For me, the most mind-boggling moment in Sunday’s game came when the Vikings sent Joe Webb in to take snaps in the Wildcat formation. As much as I love watching Joe Webb play, I’m biased against the Wildcat formation-not because it isn’t a good idea, but because I’ve never really seen it work. It’s supposed to confuse and confound an opposing defense so the offense can break lose an explosive play. While the Wildcat did confuse the Chargers on Sunday, it also seemed to confuse the Vikings because after two plays they were in a third-and-ten situation. But the worst part of it was that the Vikings squandered the momentum Adrian Peterson had created with two strong runs.

Adrian Peterson wasn’t awarded a $100 million seven-year contract just because he’s a swell guy, he got it because he’s a strong, punishing running back. The offense is built around him and he’s going to be the face of the franchise for many years, so why, why would you take the ball away from him when he’s hot? Seems to me that Bill Musgrave would do well to heed the immortal words of Bruce Springsteen, “Tramps like us, baby we were born to run.”

When you’ve got a talent like Adrian Peterson, why would you want to do anything else?

The Vikings’ running game is the center of the Vikings’ team identity. It’s meant to punish and demoralize defenders who try to stop it, the running game sets up the passing so the quarterback can take advantage of opposing defenses loading the box to stop the run, and it takes time off the clock helping the team win the time of possession battle. Taking time off the clock is especially handy in spelling the defense so they have the energy to stuff the opposing run and force them into third-and-long situations. Therefore, I cannot understand the decision to abandon an effective running game for a gimmicky play. The Vikings didn’t need to do it.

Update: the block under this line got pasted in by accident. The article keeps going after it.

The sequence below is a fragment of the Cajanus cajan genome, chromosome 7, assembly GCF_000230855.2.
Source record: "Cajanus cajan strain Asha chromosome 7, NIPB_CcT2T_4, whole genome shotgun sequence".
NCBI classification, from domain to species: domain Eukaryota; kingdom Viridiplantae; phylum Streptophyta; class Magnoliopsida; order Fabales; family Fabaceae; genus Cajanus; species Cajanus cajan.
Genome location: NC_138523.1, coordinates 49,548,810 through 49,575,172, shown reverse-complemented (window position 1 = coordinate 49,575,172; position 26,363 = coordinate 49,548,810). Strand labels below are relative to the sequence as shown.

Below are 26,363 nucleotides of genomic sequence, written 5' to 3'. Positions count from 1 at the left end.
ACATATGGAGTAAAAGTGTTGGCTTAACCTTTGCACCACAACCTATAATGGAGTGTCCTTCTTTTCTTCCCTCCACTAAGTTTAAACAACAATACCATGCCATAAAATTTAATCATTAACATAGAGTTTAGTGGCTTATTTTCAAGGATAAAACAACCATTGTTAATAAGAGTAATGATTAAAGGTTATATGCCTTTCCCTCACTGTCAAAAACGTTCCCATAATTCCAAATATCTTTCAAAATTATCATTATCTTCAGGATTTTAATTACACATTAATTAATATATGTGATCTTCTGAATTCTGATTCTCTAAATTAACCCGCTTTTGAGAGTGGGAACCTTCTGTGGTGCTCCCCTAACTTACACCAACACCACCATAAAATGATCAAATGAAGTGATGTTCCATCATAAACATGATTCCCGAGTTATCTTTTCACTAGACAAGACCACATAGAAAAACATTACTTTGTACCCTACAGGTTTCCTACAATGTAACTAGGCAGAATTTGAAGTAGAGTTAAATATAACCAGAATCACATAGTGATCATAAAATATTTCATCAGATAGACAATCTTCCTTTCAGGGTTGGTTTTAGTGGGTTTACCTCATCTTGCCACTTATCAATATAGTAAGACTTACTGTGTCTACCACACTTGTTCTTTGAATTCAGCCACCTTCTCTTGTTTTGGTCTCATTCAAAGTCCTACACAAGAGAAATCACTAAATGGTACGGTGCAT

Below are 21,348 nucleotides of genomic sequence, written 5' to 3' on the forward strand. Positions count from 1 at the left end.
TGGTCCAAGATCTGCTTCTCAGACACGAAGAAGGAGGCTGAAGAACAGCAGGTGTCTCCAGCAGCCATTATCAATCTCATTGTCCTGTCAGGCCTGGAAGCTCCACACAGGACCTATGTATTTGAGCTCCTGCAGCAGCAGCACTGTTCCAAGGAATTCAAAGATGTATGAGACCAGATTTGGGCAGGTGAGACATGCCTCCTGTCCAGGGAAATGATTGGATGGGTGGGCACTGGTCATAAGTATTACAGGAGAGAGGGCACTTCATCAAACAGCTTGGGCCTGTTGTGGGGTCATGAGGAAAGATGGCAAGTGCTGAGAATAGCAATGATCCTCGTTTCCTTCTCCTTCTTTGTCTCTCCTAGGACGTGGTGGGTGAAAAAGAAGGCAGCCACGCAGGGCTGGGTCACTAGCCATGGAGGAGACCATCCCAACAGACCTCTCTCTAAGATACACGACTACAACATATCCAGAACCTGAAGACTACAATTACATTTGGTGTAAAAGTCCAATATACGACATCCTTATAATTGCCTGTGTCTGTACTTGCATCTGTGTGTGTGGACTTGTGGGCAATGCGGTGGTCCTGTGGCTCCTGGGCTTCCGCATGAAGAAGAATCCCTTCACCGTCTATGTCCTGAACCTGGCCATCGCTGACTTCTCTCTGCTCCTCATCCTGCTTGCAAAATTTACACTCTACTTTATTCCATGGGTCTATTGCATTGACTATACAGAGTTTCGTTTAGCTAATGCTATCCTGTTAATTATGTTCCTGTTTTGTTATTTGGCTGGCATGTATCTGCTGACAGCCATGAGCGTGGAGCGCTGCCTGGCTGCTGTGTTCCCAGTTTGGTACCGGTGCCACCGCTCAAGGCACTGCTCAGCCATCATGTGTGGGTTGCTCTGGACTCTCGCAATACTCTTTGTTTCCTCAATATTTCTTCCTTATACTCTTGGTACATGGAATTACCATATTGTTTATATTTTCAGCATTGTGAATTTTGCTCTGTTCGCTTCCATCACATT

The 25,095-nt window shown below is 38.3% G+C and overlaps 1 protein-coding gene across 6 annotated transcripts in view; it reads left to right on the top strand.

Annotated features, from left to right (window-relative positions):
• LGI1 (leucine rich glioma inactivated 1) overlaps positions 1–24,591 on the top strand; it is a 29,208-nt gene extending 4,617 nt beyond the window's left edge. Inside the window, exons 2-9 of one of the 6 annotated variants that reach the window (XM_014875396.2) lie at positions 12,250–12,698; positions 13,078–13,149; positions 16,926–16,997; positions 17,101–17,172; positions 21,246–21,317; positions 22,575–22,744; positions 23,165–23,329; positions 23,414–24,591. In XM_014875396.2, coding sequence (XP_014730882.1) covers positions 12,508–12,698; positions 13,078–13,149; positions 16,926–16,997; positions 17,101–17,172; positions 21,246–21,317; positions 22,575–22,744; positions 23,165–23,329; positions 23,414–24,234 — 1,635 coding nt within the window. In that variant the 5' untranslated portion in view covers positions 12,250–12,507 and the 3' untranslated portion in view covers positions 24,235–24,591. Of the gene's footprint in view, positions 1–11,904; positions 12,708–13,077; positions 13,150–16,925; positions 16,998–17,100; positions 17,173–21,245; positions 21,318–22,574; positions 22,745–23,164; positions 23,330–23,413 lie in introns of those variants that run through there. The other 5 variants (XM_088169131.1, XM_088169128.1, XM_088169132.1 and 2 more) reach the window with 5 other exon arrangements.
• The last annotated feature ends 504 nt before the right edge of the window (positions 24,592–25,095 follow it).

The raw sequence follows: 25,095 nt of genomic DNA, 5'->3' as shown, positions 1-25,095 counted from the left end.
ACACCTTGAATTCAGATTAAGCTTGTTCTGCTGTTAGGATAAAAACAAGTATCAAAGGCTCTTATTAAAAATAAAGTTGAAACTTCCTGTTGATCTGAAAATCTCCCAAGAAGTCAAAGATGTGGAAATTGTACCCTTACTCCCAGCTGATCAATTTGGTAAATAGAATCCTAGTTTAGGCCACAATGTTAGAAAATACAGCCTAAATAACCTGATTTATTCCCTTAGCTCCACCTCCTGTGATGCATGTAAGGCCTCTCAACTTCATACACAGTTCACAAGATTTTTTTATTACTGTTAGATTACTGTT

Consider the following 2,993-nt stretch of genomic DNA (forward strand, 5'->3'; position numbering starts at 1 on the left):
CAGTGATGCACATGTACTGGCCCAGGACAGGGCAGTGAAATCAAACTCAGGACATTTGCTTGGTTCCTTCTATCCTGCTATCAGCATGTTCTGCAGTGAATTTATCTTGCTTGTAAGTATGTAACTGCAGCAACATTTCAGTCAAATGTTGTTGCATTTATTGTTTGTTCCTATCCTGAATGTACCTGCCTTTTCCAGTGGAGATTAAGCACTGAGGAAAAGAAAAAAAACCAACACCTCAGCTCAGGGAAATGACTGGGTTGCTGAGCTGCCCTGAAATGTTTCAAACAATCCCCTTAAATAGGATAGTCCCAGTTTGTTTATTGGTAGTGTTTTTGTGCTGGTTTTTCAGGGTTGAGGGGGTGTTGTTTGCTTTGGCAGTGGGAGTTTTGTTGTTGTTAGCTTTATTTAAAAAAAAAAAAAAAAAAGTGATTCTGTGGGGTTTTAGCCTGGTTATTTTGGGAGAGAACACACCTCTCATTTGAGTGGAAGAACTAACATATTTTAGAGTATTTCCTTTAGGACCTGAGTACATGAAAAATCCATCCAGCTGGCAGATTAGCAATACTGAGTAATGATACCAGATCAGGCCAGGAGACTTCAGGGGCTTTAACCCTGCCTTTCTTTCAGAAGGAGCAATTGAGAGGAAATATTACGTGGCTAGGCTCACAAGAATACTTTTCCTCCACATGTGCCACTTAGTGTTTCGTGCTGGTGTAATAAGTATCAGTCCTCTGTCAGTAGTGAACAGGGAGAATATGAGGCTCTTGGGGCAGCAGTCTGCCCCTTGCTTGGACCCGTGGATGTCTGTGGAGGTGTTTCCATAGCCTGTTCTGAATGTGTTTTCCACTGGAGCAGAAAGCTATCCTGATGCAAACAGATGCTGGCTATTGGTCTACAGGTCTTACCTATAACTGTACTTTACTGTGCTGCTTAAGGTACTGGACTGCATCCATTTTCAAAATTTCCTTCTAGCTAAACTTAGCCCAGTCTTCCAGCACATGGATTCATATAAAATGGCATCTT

When faced with both the possibility that the Vikings new offensive system is falling prey to the same mistakes that their previous offensive system made, is it any wonder that I prefer to hope the offense can be fixed by making sure Rookie doesn’t miss a game? Making sure my niece has access to NFL Season Ticket is a lot easier than suffering through another season of Childressian offense.

*This post is also available at The Daily Norseman, a fantastic SB Nation blog. At The Daily Norseman I write under the name Skol Girl.

 
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Posted by on September 14, 2011 in Football, Sports Writing

 

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The Curious Misadventures of the Unlikeliest Sports Blogger–Part 2

Or

A New Hope:  Writing for the Daily Norseman

I was chastised for leaving tales of my misadventures hanging for so long. And that was fair, it has been awhile since I started to chronicle my mishaps as a chick in the very male world of football writing. Actually, it was strange because I felt slightly shamed for not writing in a while and flattered that people wanted to know what happened next, all at the same time.